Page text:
While Fort Collins staff members have criticized Northern Integrated Supply Project for its potential harm to the Poudre River, the Larimer County commissioners have reiterated their support for the reservoir project.
“We believe NISP to be very important to the future of Northern Colorado, and we appreciate the input and concerns that many have shared,” the commissioners state in a letter written by Steve Johnson and approved Tuesday by all three elected officials.
“We believe that by working through … concerns collaboratively and constructively, NISP can and will be an even better project,” it states.
Their letter, which will be forwarded to the U.S. Army Corps of Engineers with a report from the county’s Environmental and Science Advisory Board, stressed that Glade and Galeton reservoirs are needed to provide future water supply for a healthy and prosperous region and to prevent that needed water from being taken from farmers.
They compared NISP to the Colorado-Big Thompson Project, on which the entire region relies today for a clean and abundant water supply.
“It’s impossible to imagine a healthy and prosperous Northern Colorado without it,” the commissioners’ letter states. “We should do no less for our children and their children.”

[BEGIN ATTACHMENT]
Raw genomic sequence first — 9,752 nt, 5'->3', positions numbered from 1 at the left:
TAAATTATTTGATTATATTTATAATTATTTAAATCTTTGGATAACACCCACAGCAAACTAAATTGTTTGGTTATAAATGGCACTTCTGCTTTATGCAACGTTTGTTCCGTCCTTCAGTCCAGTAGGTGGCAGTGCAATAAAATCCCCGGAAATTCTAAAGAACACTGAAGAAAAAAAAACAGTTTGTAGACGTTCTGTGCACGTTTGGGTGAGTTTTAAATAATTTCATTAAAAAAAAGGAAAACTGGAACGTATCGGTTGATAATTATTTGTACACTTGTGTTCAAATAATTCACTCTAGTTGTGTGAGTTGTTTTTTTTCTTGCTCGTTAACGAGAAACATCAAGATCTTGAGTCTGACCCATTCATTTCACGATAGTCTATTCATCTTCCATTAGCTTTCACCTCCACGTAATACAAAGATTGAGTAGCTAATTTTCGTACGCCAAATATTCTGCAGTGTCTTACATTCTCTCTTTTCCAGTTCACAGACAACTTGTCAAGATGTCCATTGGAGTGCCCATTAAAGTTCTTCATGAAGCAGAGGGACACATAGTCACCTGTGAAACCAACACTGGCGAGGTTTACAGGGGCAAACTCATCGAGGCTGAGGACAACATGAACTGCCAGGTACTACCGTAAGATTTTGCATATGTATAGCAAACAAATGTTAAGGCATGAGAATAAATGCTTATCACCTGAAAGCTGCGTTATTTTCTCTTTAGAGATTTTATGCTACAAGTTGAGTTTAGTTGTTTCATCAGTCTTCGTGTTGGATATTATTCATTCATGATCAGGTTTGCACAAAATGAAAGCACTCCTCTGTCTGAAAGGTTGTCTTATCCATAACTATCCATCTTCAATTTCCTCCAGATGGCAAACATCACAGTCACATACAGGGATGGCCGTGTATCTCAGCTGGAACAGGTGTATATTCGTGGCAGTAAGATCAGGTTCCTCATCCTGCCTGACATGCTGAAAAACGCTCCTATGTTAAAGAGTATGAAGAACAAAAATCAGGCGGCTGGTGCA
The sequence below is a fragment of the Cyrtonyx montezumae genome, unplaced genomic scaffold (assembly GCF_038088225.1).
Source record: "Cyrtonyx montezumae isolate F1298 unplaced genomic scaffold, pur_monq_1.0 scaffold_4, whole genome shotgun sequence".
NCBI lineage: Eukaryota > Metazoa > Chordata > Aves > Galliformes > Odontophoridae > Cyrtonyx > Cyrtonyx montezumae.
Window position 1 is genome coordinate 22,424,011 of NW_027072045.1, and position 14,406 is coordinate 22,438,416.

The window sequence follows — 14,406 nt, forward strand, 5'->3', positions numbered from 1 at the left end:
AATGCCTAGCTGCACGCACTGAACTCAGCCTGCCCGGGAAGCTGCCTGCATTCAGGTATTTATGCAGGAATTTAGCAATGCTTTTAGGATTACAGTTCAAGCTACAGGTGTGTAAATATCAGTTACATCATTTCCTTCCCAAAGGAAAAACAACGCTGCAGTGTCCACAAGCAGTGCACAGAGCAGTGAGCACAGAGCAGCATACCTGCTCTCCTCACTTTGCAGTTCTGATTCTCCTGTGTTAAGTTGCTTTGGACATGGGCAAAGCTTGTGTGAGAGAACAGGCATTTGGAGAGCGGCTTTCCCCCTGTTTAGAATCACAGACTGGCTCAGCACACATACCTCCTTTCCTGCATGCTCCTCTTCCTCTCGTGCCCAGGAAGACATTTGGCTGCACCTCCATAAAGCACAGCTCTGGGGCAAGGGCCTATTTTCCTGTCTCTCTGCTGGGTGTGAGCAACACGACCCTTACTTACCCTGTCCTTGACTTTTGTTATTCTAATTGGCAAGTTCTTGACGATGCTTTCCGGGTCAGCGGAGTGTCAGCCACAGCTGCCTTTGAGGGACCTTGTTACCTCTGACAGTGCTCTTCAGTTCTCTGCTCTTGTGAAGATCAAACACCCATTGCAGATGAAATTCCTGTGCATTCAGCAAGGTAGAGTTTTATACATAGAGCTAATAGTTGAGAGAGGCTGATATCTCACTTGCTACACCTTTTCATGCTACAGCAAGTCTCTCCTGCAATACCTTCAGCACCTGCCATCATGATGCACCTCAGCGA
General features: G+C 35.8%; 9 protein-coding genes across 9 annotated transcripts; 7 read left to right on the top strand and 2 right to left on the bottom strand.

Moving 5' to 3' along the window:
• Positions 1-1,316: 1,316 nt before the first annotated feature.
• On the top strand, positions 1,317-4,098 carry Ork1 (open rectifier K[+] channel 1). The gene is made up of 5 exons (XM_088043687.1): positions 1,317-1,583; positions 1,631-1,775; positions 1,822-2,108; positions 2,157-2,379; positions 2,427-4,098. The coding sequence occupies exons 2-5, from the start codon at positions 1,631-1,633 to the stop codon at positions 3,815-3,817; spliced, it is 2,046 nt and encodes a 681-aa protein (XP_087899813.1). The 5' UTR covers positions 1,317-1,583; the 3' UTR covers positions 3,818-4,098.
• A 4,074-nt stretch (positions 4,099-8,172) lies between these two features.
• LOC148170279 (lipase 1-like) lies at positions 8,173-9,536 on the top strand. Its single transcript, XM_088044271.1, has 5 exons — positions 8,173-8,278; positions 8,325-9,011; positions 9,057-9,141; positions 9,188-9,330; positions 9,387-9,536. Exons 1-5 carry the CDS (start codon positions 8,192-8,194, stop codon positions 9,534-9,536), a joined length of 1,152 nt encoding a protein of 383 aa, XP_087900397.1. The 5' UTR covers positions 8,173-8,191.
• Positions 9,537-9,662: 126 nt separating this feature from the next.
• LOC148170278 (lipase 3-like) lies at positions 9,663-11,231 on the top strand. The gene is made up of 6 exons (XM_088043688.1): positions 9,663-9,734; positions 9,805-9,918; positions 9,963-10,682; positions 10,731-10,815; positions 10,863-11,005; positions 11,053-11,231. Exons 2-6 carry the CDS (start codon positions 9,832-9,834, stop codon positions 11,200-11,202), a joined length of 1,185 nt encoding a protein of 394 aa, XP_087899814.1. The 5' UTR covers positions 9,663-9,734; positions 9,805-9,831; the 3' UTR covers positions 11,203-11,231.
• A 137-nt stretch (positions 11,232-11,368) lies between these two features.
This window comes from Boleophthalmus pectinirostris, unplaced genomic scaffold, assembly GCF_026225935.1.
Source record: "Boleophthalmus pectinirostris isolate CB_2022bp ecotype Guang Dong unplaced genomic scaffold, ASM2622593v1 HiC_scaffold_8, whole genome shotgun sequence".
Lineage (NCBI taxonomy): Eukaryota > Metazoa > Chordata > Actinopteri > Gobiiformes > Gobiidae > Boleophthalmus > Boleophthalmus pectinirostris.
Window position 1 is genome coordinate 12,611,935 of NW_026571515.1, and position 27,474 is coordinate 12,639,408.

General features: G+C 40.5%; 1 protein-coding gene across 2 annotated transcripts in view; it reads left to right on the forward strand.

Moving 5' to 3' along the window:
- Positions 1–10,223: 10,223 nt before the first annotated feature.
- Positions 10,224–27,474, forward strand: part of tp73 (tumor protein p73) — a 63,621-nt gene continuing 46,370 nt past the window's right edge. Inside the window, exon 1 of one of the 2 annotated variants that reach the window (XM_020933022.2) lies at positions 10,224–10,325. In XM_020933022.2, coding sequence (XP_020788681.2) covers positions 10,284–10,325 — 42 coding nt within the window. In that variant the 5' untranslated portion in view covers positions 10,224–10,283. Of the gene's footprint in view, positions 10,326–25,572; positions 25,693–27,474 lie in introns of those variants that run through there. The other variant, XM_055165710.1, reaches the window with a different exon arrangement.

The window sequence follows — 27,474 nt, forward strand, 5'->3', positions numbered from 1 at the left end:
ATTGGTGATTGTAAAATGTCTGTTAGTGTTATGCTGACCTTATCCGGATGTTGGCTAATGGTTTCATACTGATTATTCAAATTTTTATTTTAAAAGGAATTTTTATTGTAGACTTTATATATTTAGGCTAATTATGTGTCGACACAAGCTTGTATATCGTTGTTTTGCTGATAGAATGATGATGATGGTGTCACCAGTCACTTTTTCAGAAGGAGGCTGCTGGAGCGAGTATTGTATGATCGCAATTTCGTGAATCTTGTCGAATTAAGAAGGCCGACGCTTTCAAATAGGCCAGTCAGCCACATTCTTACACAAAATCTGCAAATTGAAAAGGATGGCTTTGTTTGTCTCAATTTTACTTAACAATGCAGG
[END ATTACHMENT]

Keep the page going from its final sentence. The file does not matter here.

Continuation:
This is the opposite stance from the one released by Fort Collins staff members, who reported extreme concerns about what the project would do to the Poudre River. Echoing the concerns of long vocal opponents of the project, city staff members worry in the report that the project would degrade habitat, affect stream flow and even increase the potential for flooding.
These factors would kill the river and the community’s economy, including recreation, tourism and other businesses that are tied to the river corridor, according to opponents of the project, including three residents who spoke before the commissioners Tuesday. Also mentioned was the millions of dollars invested in natural areas and habitat along the river.
“The expected harmful impacts upon the Poudre River … are significant,” said Gina Janett, Fort Collins resident, calling the Poudre a “beloved resource.”[…]